• Reference
  • Title
    Joseph Tucker Burton Alexander estate deeds (Pavenham Bury)
  • Date free text
  • Production date
    From: 1477 To: 1882
  • Admin/biog history
    Pavenham Manors. There were originally three manors in Pavenham. By the 18th century, the manors owned by the Odell Asltons were known as the manor of Pavenham and a moiety of the manor of Gloucester Fee [X29/15, 17, BS1161]. The Pavenham branch of the Alstons owned the manors of Bury, Hall and Gloucester Fee [F179-80, 226, AL1-13]. The appearance of an additional manor is difficult to explain; in 1649 Edward Vaux conveyed to John Alston, then of Hinwick Hall, Podington, the manor of Pavenham als. Cheynes, Brays Manor in Pavenham, a capital mansion house or manor house called the Berrystead, 7 closes, 21 acres of meadow and 39 acres of arable occupied with the Berrystead, together with cottages and lands in Pavenham, Oakley, Milton Ernest, Stevington, Odell, Clapham, Felmersham and Radwell [GA1648]. The manor of Gloucester Fee can be identified with certainty with the manor of Brays, since a survey of the estate c.1766 (L26/657) refers to "two manors and a moiety of a manor." This must have been Gloucester Fee since the Odell Alstons claimed the other moiety of Gloucester Fee. The Bury manor, from its name, would probably have been originally part of the principal manor of Pavenham; while the Odell Alstons claimed the title "Manor of Pavenham" for their moiety of Pavenham I, the Pavenham Alstons presumably dropped the earlier name Cheynes manor in favour of Bury manor for their half, The Burystead als Pavenham Bury was probably the ancient manor house of Pavenham I. The most probable explanation of the appearance of Hall manor is that it was an offshoot of Cheynes manor. Hall Close and Little Hall Close persisted into the 19th century as field names, and before the enclosure, Hall Lane led to these fields from the main street. There may also have been some connection with the messuage called Gill Green which occupies a prominent position in 18th century conveyances. William Alston of Pavenham (see pedigree) died on 23rd April, 1736; he bequeathed his estate to his wife Ann for life, it was to be sold after her death, and the proceeds divided between Mary of the Revd. John Lord, and Frances, wife of Nehemiah Brandreth, the two sisters of William Alston. Ann Alston died in September 1741. (F 179) In 1745 both moieties were conveyed to John Franklyn, "formerly master of HMS Solebay, now St. Martin in the Field, gent." (F226). On the death of John Franklyn (1748) the estate passed to his brother Joseph, d. 1762, whose widow, Joan Franklyn, d.1767, devised it to trustees to sell (AL6). In March, 1768, the estate was conveyed to Richard Sutton. The ''Particular of Burry Estate at Pavenham'' (L26/657) was probably made prior to this sale; in 1766 it was valued at £6,500 (L26/673). Richard Sutton sold it to Thomas Clark in 1778 (AL6), and its subsequent history can be traced through the documents in this collection, and the sale cataloques of 1909 -10 (X251/4, X65/70, SH229/21) and of 1919 (X67/ 413). Pavenham Bury. The 'Particular' of 1766 describes the Bury as 'a large capital stone modern built messuage or mansion house, four square, five stories high, five rooms on a floor most of them wainscotted; lofty ceilings, commodious vaults or cellars, leaded at top with a balcony and a prospect that commands the country ... in good and substantial repair, the late owner thereof having lately laid out £2,000 and upwards in repairing and beautifying the same, laying out the gardens and making fish ponds etc. all of which are done in 'a very elegant manner.' Nearby was 'a large stonebuilt dovehouse, four square,near the house,' also stables and brewhouse, and 'large, commodious seats in the church for the mansion house and tenants.' For recreation there was an acre of spinney with walks cut in it, a warren and an island called the Holms 'in which are wood walks and arbours very pleasant as well as profitable for lovers of fishing', together with 'liberty of hunting, hawking, fowling and other sports for many miles round, and the manors are full of game.'The estate included a farm (? Gill Green), together with closes and arable containing 240 acres, cottages, and 'the Swan Inn, a new built house'. The whole was valued at £220 p.a. The 1894 Beds. directory states that the house was built in the time of william and Mary. Slide no. 519 (1837) show a square - built house with a high - pitched 'Dutch' roof, and it would appear to be substantially the same as the house shown on William Gordon's map (1736), though Harvey states that it was one of the Franklyns who 'altered the old mansion into the Dutch style.' In 1842 T.A. Green spent 'several thousand pounds' according to the 1849 sale catalogue (X98/144) in transforming the house into an Elizabethan - style mansion, keeping the basic shape, but removing the high - pitched roof and building on bay windows. An engraving by Rudge which appears on the 1851 sale catalogue shows the building substantially as it has remained to the present time. He also spent a large sum on laying out the grounds. Harvey says that the alterations were completed by Richard Harvey who erected the lodge on the Bedford road in the same style. Francis Green and Thomas Abbott Green The pedigree of the Green family, coal and timber merchants, Bedford, and the wills, family settlements and main series of deeds connected with their property in Bedford, Felmerham, Pavenham and Stevington will be found an another collection (X98). John Higgins of Turvey Abbey sketched Pavenham Bury in 1837 (slide519), and added a note that though Francis Green purchased the Pavenham estate, he still lived at Bedford, and Pavenham Bury was the residence of his nephew Thomas Abbot Green. Of Francis Green, 'the writer has the pleasure to record, that after an acquaintance of near sixty, and an intimate and valued friendship for upwards of 44 years, nothing has caused the smallest interuption to it for a moment. It may be said also with truth that few places have been more improved in the comfort and conduct of the inhabitants than the village of Pavenham since it has become his property, by his liberal attention to their welfare and improvement, and by his finding constant employment for its labourers.' Three times mayor of Bedford, he was also a J.P. and Deputy Lieutenant, and held the office of Sheriff in 1836. He died in September, 1840, and bequeathed the Pavenham estate to Thomas Abbott Green. In 1841 he put in hand a scheme for repairing the church, and presented the church with an organ costing £50. According to C.D. Lindell, this organ was 'a sort of glorified musical box, with two or three cylinders, which played if the handle was turned, a certain number of hymns and chants. Mr. Samuel Gostick was for many years 'organist', and he received 30s a year for'playing' it ... I have been told that from time to time, when the singing had gone well, Mr. Green would compliment Mr. Gostick on his performance and invite him to partake of liquid refreshment in the Bury.' He also wainscotted the church with oak woodwork. C.D. Linnell states that 'for this purpose he bought up all the carved oak chests he could in the neighbourhood (his agent being the late Mr. George Gregge), and it is said that some of the carving came from the old Temple Church in London when it was repaired or pulled down. Though many assert that this was quite impossible, traditions of this sort are almost invariably correct... he made the church one of the most attractive places of worship in the county.' T.H. Green also purchased Felmersham House and rebuilt it. The Grange, which became his seat, is described by the Beds,. Directory for 1854 as being 'a very handsome building in the modern style of architecture.' (see Felmersham section of catalogue) The Pavenham Estate was put up for sale in 1849 and purchased by Richard Harvey, of St. Day, Cornwall. C.D. Linnell says that Harvey was forced to sell it again in 1851 when it was bought by Joseph Tucker. Joseph Tucker The family is first mentioned in the deeds in connection with Bourton, Berks., though their origin there is obscure (see letter from Berkshire County Archivist to Assistant Archivist at Bedfordshire County Record Office dated 5th July 1971 [copy available in paper catalogue]), and Joseph and his brother Henry, together with their brother - in - law John Baker evidently had thriving businesses in the silk trade. Henry had Bourton House built for him, and it seems that John Baker also settled there since they were jointly responsible for charitable works and benefactions in the area. According to his obituary in the Bedfordshire Times. Joseph was able to retire from business at the age of 50, and proceded to buy Pavenham Bury and the estate, extending his purchases in the neighbouring parish of Felmersham, and also buying an estate in Kempston. He began life as an office boy, according to Dr. Linnell, and become extremely wealthy. He seems to have played the role of the benevolent squire in Pavenham, and his activities as a fanatical advocate of teetotalism are well described in the obituary. His efforts may have been less effective than he imagined, since it is said that the labourers on the Home Farm took their beer to the fields in tea Pots! Another very full account of his methods of ruling the village will be found in the Beds. Times 5 Sept., 1863. He continued the work of T.A. Green in improving the cottage, built the National School, and opened a reading and coffee room. Further details will be found in Old - Time Pavenham and Pavenham and its Church by C.D. Linnell. The only son son of Mary and W.B. Alexander, Joseph Tucker Burton Alexander, was, according to Dr. Linnell, spoilt. He spent time at Cambridge, then went France, married a Frenchwoman, and immediately on coming into the estate in 1904, began to mortgage it heavily. By 1909 there was £39,000 owing on various mortgages (X251/9), which forced the sale of the estate (X251/4, X65/70). The Bury itself was sold in 1919 (X67/413), together with the Home Farm. It is said that he was very keen on cars, and was last heard of applying to Lord Luke for a testimonial as chauffeur. (Dr. Linnell)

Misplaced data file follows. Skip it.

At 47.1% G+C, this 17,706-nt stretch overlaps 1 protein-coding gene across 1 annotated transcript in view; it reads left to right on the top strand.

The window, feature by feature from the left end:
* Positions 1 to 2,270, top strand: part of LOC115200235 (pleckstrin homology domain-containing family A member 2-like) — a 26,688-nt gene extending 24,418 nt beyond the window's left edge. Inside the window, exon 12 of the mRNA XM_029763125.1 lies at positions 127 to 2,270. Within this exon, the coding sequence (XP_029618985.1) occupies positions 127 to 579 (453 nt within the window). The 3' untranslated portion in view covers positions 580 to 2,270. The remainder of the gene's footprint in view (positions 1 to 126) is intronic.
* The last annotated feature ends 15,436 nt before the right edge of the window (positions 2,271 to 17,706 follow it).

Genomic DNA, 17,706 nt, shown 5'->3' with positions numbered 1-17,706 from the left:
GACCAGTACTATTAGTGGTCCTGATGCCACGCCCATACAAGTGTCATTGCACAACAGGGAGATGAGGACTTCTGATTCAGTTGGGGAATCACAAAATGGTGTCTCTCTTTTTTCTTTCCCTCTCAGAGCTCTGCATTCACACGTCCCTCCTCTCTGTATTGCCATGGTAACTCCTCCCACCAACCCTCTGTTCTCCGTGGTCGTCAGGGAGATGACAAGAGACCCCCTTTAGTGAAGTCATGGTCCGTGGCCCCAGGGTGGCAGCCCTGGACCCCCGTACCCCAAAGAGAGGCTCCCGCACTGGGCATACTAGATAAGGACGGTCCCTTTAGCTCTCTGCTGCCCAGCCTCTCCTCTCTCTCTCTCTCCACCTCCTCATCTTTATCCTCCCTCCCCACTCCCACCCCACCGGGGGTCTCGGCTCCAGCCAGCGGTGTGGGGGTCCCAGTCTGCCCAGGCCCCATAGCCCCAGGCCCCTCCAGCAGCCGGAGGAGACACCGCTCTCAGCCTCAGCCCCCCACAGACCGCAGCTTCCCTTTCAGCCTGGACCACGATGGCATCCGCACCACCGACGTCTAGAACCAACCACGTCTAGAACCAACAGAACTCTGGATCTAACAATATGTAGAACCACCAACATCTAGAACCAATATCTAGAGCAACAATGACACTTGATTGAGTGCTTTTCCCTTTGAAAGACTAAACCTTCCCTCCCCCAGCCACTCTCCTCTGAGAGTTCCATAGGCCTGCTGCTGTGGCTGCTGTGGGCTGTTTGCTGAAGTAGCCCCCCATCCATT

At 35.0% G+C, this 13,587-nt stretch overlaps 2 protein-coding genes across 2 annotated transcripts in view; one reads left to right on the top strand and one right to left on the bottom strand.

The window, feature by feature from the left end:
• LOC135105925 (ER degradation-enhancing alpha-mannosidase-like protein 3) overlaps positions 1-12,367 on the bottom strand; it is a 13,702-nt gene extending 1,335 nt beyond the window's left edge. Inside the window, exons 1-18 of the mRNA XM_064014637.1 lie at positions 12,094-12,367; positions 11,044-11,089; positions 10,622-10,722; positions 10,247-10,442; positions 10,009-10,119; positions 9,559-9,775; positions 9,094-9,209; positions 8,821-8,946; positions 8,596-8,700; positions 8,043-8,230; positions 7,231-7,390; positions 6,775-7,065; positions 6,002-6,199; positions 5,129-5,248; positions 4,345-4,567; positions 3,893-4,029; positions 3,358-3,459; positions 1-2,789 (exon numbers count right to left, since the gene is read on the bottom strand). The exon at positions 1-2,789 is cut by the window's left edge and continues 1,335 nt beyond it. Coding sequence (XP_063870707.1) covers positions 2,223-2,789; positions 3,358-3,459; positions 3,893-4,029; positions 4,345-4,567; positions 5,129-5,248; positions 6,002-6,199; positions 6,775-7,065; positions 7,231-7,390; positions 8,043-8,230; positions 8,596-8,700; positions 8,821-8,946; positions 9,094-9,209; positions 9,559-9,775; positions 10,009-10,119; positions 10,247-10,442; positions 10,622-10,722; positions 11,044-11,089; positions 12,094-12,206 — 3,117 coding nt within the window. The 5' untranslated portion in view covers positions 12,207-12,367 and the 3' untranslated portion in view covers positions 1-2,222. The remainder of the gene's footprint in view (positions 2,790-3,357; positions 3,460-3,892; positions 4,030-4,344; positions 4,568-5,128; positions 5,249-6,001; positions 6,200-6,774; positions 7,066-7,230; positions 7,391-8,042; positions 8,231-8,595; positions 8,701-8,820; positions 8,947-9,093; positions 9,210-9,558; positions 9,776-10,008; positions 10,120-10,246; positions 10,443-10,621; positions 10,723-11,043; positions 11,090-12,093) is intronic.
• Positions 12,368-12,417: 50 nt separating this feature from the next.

• Deposited by Messrs Salusbury & Woodhouse, Leicester, 1964
  • Scope and Content
    Pavenham & Stevington purchases by Richard Harvey including the estate of T A Green, which were then purchased by Joseph Tucker. Later purchases of Joseph Tucker and miscellaneous deeds re. Oakley, Ampthill, Wilstead, Riseley. Deeds etc relating to farms in Felmersham, Kempston, Berkshire, Essex and Wiltshire.
  • Catalogued 1971
  • Level of description